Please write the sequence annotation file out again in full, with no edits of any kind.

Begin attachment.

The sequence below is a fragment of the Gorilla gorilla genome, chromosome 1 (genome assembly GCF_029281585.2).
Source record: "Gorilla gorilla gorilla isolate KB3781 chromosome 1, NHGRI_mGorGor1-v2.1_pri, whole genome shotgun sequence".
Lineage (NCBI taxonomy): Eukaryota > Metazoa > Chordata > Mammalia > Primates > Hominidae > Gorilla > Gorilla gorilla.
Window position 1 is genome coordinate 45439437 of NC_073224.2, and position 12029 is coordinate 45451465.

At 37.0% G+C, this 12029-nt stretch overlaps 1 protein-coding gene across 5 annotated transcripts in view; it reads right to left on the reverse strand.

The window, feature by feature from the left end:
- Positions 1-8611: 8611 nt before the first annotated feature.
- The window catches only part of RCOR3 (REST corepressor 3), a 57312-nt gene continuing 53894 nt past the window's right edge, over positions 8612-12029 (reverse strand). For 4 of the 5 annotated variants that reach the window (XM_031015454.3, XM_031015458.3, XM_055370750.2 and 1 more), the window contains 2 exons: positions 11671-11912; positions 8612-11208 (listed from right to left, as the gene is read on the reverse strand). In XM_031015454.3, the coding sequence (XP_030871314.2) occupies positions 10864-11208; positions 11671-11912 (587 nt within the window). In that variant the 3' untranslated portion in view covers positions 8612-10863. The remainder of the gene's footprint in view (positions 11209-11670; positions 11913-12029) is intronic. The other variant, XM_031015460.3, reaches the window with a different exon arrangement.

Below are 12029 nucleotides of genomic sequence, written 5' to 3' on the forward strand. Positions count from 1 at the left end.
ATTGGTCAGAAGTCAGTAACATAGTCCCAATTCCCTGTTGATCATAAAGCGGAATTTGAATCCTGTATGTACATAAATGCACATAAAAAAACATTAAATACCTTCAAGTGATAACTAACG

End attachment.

The sequence below is a fragment of the Gorilla gorilla genome, chromosome 1 (genome assembly GCF_029281585.2).
Source record: "Gorilla gorilla gorilla isolate KB3781 chromosome 1, NHGRI_mGorGor1-v2.1_pri, whole genome shotgun sequence".
Lineage (NCBI taxonomy): Eukaryota > Metazoa > Chordata > Mammalia > Primates > Hominidae > Gorilla > Gorilla gorilla.
Window position 1 is genome coordinate 45439437 of NC_073224.2, and position 12029 is coordinate 45451465.

At 37.0% G+C, this 12029-nt stretch overlaps 1 protein-coding gene across 5 annotated transcripts in view; it reads right to left on the reverse strand.

The window, feature by feature from the left end:
- Positions 1-8611: 8611 nt before the first annotated feature.
- The window catches only part of RCOR3 (REST corepressor 3), a 57312-nt gene continuing 53894 nt past the window's right edge, over positions 8612-12029 (reverse strand). For 4 of the 5 annotated variants that reach the window (XM_031015454.3, XM_031015458.3, XM_055370750.2 and 1 more), the window contains 2 exons: positions 11671-11912; positions 8612-11208 (listed from right to left, as the gene is read on the reverse strand). In XM_031015454.3, the coding sequence (XP_030871314.2) occupies positions 10864-11208; positions 11671-11912 (587 nt within the window). In that variant the 3' untranslated portion in view covers positions 8612-10863. The remainder of the gene's footprint in view (positions 11209-11670; positions 11913-12029) is intronic. The other variant, XM_031015460.3, reaches the window with a different exon arrangement.

Below are 12029 nucleotides of genomic sequence, written 5' to 3' on the forward strand. Positions count from 1 at the left end.
ATTGGTCAGAAGTCAGTAACATAGTCCCAATTCCCTGTTGATCATAAAGCGGAATTTGAATCCTGTATGTACATAAATGCACATAAAAAAACATTAAATACCTTCAAGTGATAACTAACG